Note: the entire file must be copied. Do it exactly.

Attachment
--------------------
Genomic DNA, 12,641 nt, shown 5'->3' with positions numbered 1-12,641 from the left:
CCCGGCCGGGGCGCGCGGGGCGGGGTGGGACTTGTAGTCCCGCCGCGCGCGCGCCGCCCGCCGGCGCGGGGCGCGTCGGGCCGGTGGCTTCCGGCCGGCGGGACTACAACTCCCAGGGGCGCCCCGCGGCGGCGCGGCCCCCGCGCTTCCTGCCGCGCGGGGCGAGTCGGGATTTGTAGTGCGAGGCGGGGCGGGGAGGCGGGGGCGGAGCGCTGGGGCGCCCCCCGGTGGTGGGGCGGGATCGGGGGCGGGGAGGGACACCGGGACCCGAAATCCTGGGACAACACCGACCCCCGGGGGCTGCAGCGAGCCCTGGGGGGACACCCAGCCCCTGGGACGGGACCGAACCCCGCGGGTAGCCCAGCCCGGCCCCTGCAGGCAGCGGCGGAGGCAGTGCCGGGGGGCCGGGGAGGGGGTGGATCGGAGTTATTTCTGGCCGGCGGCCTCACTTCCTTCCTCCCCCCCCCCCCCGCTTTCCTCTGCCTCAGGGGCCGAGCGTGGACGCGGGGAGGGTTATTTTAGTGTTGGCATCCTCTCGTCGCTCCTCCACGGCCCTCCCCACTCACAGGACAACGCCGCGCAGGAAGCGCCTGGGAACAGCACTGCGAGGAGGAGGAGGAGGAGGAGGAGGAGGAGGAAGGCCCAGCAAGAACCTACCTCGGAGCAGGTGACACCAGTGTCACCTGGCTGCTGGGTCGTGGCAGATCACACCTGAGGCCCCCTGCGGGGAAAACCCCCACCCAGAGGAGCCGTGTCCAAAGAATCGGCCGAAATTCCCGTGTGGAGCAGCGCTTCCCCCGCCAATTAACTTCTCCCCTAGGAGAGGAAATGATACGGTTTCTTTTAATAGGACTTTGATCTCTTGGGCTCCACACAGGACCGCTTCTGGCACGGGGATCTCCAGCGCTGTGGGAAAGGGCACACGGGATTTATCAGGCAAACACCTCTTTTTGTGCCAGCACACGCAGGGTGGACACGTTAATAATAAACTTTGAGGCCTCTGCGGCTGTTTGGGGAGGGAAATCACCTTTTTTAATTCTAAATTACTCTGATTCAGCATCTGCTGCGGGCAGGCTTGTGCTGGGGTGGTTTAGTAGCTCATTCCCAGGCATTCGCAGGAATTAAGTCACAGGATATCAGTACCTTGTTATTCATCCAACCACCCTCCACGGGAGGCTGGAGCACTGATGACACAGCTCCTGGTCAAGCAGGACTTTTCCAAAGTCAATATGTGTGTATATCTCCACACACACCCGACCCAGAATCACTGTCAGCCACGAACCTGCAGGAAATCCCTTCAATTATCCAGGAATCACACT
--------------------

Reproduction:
Genomic DNA, 12,641 nt, shown 5'->3' with positions numbered 1-12,641 from the left:
CCCGGCCGGGGCGCGCGGGGCGGGGTGGGACTTGTAGTCCCGCCGCGCGCGCGCCGCCCGCCGGCGCGGGGCGCGTCGGGCCGGTGGCTTCCGGCCGGCGGGACTACAACTCCCAGGGGCGCCCCGCGGCGGCGCGGCCCCCGCGCTTCCTGCCGCGCGGGGCGAGTCGGGATTTGTAGTGCGAGGCGGGGCGGGGAGGCGGGGGCGGAGCGCTGGGGCGCCCCCCGGTGGTGGGGCGGGATCGGGGGCGGGGAGGGACACCGGGACCCGAAATCCTGGGACAACACCGACCCCCGGGGGCTGCAGCGAGCCCTGGGGGGACACCCAGCCCCTGGGACGGGACCGAACCCCGCGGGTAGCCCAGCCCGGCCCCTGCAGGCAGCGGCGGAGGCAGTGCCGGGGGGCCGGGGAGGGGGTGGATCGGAGTTATTTCTGGCCGGCGGCCTCACTTCCTTCCTCCCCCCCCCCCCCGCTTTCCTCTGCCTCAGGGGCCGAGCGTGGACGCGGGGAGGGTTATTTTAGTGTTGGCATCCTCTCGTCGCTCCTCCACGGCCCTCCCCACTCACAGGACAACGCCGCGCAGGAAGCGCCTGGGAACAGCACTGCGAGGAGGAGGAGGAGGAGGAGGAGGAGGAGGAAGGCCCAGCAAGAACCTACCTCGGAGCAGGTGACACCAGTGTCACCTGGCTGCTGGGTCGTGGCAGATCACACCTGAGGCCCCCTGCGGGGAAAACCCCCACCCAGAGGAGCCGTGTCCAAAGAATCGGCCGAAATTCCCGTGTGGAGCAGCGCTTCCCCCGCCAATTAACTTCTCCCCTAGGAGAGGAAATGATACGGTTTCTTTTAATAGGACTTTGATCTCTTGGGCTCCACACAGGACCGCTTCTGGCACGGGGATCTCCAGCGCTGTGGGAAAGGGCACACGGGATTTATCAGGCAAACACCTCTTTTTGTGCCAGCACACGCAGGGTGGACACGTTAATAATAAACTTTGAGGCCTCTGCGGCTGTTTGGGGAGGGAAATCACCTTTTTTAATTCTAAATTACTCTGATTCAGCATCTGCTGCGGGCAGGCTTGTGCTGGGGTGGTTTAGTAGCTCATTCCCAGGCATTCGCAGGAATTAAGTCACAGGATATCAGTACCTTGTTATTCATCCAACCACCCTCCACGGGAGGCTGGAGCACTGATGACACAGCTCCTGGTCAAGCAGGACTTTTCCAAAGTCAATATGTGTGTATATCTCCACACACACCCGACCCAGAATCACTGTCAGCCACGAACCTGCAGGAAATCCCTTCAATTATCCAGGAATCACACT